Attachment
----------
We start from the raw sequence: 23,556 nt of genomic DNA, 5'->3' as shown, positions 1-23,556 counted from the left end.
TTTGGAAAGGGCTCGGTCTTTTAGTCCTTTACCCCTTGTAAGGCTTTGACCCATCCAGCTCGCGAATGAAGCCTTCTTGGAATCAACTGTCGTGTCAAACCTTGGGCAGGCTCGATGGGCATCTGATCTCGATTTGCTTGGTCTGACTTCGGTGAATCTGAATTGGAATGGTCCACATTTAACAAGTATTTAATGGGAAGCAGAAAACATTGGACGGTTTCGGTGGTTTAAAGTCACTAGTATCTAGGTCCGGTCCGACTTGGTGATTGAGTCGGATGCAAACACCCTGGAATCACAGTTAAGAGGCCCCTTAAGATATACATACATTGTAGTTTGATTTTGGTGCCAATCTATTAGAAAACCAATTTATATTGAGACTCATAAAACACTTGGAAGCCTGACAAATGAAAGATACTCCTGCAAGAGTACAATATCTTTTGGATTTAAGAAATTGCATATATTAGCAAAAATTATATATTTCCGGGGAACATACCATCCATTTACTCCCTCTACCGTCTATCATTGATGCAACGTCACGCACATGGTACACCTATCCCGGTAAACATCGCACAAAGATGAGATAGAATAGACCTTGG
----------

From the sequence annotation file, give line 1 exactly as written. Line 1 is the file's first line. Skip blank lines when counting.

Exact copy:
We start from the raw sequence: 23,556 nt of genomic DNA, 5'->3' as shown, positions 1-23,556 counted from the left end.